On April 24,five hundred English settlers, under the leadership of John Davenport and Theophilus Eaton, arrived at the harbor to settle permanently on the lands of the Quinnipiac Indians.
All land in the State of Connecticut was once Native territory, which is why it is our duty to acknowledge that the University of Connecticut a land grant institution, is existing on Native land.
Land acknowledgments do not exist in the past tense or historical context: colonialism is a current ongoing process, and we need to build our mindfulness of our present participation. We would like to begin by acknowledging that the land on which we gather is the territory of the Mohegan, Mashantucket Pequot, Eastern Pequot, Schaghticoke, Golden Hill Paugussett, Nipmuc, and Lenape Peoples, who have stewarded this land throughout the generations.
Why do we Recognize the Land? The Office for Diversity and Inclusion worked with the three co-founders of the Akomawt Educational Initiative to create a land acknowledgment that rightfully recognizes the history of the Native peoples territories.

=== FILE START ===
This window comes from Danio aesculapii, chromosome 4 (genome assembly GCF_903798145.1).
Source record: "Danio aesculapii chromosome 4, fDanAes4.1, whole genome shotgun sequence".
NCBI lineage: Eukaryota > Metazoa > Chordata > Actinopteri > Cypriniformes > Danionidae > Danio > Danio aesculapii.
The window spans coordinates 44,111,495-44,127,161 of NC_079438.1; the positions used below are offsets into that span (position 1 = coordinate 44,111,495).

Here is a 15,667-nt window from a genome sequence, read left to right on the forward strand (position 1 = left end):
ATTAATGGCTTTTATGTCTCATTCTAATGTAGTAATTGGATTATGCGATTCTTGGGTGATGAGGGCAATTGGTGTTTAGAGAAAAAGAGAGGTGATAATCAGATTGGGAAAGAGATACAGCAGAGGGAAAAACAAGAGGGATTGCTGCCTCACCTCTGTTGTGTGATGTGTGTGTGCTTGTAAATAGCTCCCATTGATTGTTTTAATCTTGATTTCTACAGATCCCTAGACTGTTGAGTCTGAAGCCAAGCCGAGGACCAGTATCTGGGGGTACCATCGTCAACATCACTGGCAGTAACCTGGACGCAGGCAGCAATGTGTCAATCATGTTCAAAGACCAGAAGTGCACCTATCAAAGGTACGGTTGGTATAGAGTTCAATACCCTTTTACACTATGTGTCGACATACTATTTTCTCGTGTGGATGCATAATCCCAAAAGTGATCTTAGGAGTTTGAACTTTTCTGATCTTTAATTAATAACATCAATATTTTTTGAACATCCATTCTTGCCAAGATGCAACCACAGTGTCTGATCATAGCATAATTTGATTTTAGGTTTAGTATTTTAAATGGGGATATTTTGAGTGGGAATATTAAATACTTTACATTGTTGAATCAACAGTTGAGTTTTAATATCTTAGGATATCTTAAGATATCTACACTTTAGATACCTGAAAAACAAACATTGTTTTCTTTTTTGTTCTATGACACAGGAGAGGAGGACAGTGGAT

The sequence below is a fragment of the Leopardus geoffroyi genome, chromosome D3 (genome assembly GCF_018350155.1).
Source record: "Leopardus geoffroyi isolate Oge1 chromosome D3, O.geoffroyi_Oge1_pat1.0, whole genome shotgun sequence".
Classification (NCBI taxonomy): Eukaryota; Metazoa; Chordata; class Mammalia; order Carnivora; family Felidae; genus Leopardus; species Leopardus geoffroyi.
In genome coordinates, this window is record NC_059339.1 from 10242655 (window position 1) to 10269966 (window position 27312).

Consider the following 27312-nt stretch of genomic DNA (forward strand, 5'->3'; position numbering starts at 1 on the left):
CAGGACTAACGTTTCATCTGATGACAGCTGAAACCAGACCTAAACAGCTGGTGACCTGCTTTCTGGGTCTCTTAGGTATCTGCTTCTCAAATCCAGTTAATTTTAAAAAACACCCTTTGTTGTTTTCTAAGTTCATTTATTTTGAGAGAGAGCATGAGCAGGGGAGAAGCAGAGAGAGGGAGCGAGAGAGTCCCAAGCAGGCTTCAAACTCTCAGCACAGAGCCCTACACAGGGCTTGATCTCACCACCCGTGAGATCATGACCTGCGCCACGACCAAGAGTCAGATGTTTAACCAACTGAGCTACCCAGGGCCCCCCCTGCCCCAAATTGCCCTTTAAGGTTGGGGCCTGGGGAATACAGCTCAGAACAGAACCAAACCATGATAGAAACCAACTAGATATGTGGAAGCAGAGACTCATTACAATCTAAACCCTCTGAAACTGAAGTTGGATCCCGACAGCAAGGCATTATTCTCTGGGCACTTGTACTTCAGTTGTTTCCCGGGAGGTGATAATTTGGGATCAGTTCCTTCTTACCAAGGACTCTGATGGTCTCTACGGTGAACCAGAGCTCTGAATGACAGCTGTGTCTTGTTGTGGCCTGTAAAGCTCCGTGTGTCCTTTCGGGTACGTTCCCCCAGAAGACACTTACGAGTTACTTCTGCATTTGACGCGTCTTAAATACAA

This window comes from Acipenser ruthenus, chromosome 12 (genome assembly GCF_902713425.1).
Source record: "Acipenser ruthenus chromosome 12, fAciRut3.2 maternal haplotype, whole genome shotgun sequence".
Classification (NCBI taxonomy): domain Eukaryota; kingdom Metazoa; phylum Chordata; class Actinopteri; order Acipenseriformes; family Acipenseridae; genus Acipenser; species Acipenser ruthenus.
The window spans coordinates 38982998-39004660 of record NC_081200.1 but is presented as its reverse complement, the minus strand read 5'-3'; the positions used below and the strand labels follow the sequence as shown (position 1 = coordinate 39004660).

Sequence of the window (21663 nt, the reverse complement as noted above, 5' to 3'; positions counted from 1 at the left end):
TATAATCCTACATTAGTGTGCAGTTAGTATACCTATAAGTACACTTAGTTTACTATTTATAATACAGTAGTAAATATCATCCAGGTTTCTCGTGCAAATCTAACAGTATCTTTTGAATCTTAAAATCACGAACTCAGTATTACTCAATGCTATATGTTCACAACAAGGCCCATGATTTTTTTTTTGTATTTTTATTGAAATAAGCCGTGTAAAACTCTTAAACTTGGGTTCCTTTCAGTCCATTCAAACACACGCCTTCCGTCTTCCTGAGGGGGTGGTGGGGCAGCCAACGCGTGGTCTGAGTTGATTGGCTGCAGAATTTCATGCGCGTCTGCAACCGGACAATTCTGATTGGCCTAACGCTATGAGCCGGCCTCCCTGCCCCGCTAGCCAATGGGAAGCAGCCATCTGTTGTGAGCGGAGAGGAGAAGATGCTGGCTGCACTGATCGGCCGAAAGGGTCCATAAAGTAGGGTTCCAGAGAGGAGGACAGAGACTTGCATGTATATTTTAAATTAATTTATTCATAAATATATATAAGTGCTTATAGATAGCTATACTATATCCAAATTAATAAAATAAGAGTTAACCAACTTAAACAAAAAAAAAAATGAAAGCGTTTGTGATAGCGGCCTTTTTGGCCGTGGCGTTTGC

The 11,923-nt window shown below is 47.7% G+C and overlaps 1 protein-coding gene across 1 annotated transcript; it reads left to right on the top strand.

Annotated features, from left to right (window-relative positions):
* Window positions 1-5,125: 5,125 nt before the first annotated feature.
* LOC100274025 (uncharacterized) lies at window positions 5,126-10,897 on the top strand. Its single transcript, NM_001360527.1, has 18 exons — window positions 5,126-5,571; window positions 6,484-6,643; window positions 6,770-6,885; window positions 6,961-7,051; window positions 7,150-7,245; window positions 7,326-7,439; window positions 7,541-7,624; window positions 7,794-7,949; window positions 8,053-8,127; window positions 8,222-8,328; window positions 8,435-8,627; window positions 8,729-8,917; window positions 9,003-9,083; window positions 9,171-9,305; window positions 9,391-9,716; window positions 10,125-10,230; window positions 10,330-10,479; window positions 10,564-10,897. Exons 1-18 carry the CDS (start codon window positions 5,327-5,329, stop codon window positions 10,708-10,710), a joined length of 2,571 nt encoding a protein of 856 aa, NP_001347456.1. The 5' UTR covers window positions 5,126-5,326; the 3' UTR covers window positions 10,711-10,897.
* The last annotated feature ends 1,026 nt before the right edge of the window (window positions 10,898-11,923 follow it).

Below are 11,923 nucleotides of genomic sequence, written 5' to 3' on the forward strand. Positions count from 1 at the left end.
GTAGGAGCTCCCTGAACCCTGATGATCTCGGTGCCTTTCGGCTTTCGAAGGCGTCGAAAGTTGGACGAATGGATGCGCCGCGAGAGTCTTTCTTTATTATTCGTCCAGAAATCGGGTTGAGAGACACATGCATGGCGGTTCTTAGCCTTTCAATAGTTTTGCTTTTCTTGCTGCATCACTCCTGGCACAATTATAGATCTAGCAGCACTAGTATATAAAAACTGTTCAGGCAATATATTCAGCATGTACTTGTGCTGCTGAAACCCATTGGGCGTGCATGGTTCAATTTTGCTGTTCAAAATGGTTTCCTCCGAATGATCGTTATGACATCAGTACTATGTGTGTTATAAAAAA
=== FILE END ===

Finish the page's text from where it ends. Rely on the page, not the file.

A Land Acknowledgement is a formal statement that recognizes and respects Native peoples as traditional stewards of lands. How to use the Land Acknowledgement?
The statement highlights the enduring relationship between Native peoples and their traditional territories. We thank them for their strength and resilience in protecting this land, and aspire to uphold our responsibilities according to their example. Land Acknowledgement Statement We would like to begin by acknowledging that the land on which we gather is the territory of the Mohegan, Mashantucket Pequot, Eastern Pequot, Schaghticoke, Golden Hill Paugussett, Nipmuc, and Lenape Peoples, who have stewarded this land throughout the generations.
For more information, please see our University Websites Privacy Notice. It is also worth noting that acknowledging the land is Indigenous protocol.
UConn A-Z. What is a Land Acknowledgement? It is important to understand the long-standing history that has brought you to reside on the land and to seek to understand your place within that history. This initiative continues to fulfill the mission of the Office for Diversity and Inclusion to continue to build a more welcoming and inclusive community.